The Pro-S/LBT-S-Peptide cassette approach to evaluating LBT sequences demonstrates that the LBT has little influence on this protein/protein interaction and that the LBT is robust enough to retain its Tb+3 affinity in the context of a macromolecule. The activity of RNAse S in the presence of concentrations of Tb+3 high enough to saturate the LBT reduced the rate of RNA hydrolysis of both native and LBT construct. This aspect of the system could be used in the future evaluation of new LBTs, as it affords a quantitative indication of the influence Tb+3 on the activity of enzymes that use phosphate-based substrates.

Example 6 Utilization of the LBT as a Visualization Tool for Protein Expression and Purification

The LBT tag can be used for direct observation of protein expression in crude cell lysates. The CC2 sequence, which is a cysteine constrained variant of LBT1, was made alone via peptide synthesis for initial fluorescent characterization and then in the context of the ubiquitin construct already described in place of LBT1 (see FIG. 1 for construct). The CC2-ubiquitin conjugate can be seen directly on a gel. In fact, 600 ng of protein can be observed by simply soaking the gel in a 1 μM solution of TbCl3 for 10 minutes. Under comparable conditions 4 μg aliquots of calmodulin and S-100 (representative calcium-binding proteins) do not show a signal. Additionally, the LBT-protein conjugate is the only protein to show a signal in the crude cell pellet. It should be emphasized that the limits of detection with a simple hand-held TLC lamp are comparable to a Coomassie stain. Significantly lower limits of detection are achievable with a more sophisticated optical system. Also, this method will be useful for the direct quantitation of protein expression levels. As new LBT sequences are developed it is also likely that improved limits of detection will be achievable. These data demonstrate a very attractive feature of the LBT; the tag can be used for directly observing a target protein conjugate in under 10 minutes without the need for the secondary treatments that are needed for Western blot analysis.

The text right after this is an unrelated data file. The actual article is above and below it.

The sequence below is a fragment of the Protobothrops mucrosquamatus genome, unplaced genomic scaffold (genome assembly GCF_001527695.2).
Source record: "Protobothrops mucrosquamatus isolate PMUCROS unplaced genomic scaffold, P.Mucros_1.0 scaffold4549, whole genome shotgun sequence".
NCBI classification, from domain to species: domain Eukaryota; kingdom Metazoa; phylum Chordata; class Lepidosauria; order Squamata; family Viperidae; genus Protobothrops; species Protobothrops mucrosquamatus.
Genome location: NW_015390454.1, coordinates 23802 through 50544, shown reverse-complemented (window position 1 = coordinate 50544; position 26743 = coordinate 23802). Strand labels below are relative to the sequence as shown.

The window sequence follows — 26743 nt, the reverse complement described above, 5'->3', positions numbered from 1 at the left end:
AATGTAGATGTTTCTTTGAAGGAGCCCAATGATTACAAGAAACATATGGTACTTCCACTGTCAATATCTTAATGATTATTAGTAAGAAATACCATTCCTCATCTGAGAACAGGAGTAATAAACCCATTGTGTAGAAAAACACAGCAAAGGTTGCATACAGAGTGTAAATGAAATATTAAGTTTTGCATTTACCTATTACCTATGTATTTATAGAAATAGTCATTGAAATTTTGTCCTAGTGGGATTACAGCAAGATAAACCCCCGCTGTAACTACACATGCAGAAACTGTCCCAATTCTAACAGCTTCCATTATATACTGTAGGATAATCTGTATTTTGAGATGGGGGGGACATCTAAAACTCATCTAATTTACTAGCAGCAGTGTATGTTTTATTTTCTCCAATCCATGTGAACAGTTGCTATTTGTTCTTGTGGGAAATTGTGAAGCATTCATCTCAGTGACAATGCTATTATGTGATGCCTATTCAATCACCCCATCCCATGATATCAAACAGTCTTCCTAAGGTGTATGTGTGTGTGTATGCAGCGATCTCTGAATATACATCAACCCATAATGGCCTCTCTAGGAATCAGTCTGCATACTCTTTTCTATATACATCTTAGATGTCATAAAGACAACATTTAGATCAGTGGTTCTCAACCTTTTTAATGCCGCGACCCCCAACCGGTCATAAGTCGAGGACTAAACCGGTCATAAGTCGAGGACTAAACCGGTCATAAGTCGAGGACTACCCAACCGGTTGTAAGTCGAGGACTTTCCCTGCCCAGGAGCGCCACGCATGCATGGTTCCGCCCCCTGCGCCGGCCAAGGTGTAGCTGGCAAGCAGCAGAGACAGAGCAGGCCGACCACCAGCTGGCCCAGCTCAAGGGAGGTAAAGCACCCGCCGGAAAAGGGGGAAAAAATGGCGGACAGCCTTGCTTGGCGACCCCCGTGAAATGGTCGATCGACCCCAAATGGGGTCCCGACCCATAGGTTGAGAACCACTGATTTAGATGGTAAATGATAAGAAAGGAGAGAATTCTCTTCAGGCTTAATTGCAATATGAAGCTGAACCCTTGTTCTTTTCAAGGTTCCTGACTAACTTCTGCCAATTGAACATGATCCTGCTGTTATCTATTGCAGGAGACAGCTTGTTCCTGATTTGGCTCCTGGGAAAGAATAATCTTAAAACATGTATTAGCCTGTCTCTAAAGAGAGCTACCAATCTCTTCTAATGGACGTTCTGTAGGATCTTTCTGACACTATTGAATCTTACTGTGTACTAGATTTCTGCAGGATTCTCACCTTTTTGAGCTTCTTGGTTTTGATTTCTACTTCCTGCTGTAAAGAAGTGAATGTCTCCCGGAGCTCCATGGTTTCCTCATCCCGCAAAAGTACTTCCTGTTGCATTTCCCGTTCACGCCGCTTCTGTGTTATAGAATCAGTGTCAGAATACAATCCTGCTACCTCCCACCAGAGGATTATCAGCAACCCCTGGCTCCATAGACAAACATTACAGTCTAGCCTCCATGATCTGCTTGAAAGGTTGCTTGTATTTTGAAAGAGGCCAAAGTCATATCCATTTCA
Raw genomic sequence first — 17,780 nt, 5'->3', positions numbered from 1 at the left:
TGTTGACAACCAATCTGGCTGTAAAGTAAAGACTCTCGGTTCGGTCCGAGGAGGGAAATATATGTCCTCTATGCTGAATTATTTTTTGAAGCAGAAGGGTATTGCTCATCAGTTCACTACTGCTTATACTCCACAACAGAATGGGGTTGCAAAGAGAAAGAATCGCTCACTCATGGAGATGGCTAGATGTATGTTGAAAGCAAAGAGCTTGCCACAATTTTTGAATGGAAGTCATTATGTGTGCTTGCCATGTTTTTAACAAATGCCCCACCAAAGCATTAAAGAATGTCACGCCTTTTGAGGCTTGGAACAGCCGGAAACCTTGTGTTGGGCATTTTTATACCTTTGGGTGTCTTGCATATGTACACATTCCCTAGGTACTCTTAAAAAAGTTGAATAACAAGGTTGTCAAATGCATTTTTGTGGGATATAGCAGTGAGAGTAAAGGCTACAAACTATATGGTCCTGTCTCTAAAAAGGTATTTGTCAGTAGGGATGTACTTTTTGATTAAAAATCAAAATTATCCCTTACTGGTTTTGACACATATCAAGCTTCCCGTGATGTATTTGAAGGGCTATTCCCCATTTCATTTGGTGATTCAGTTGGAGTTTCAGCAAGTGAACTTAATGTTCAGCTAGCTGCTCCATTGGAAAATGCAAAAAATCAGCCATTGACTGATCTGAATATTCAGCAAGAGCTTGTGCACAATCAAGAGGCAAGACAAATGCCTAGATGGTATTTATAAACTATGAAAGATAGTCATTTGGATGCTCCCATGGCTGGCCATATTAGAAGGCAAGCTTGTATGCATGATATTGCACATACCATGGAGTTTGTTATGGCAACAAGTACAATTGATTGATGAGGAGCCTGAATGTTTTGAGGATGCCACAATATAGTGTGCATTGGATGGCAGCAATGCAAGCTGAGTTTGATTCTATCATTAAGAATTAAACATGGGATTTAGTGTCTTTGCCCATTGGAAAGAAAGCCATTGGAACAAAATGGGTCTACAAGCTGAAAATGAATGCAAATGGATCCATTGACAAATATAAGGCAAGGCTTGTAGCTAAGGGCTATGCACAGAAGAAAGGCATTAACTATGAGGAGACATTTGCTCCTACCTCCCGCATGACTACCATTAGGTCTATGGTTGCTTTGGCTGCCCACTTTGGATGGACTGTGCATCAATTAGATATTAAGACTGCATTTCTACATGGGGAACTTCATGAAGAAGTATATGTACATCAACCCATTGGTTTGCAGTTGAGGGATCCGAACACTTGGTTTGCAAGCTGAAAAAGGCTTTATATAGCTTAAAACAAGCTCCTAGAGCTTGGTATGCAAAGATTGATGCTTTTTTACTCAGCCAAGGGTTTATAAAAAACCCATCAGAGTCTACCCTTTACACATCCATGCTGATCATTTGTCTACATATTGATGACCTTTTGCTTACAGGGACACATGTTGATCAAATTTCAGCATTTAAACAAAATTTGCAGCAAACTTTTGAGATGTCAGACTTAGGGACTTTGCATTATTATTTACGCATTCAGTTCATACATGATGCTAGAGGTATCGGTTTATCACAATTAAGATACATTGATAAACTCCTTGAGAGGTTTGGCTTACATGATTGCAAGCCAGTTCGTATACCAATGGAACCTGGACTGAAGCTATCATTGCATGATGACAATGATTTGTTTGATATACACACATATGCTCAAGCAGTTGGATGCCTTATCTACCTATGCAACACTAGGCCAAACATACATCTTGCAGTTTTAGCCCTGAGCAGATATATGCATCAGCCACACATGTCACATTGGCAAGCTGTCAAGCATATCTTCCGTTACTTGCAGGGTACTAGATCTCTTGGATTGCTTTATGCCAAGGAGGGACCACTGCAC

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Referenced by
Citing PatentFiling datePublication dateApplicantTitle
US8153438Apr 2, 2010Apr 10, 2012Halcyon MolecularSequencing nucleic acid polymers with electron microscopy
U.S. Classification435/6.11, 435/320.1, 530/300, 435/23, 435/968, 435/24
International ClassificationG01N33/00, C12Q1/00, C12N15/62, C07K7/08, A61K38/00, G01N33/58, G01N33/68, G01N33/542
Cooperative ClassificationY10S435/968, C12N15/62, C07K2319/20, C07K7/08, G01N33/582, G01N33/68, G01N33/542, G01N33/6803
European ClassificationC07K7/08, C12N15/62, G01N33/68, G01N33/542, G01N33/68A, G01N33/58D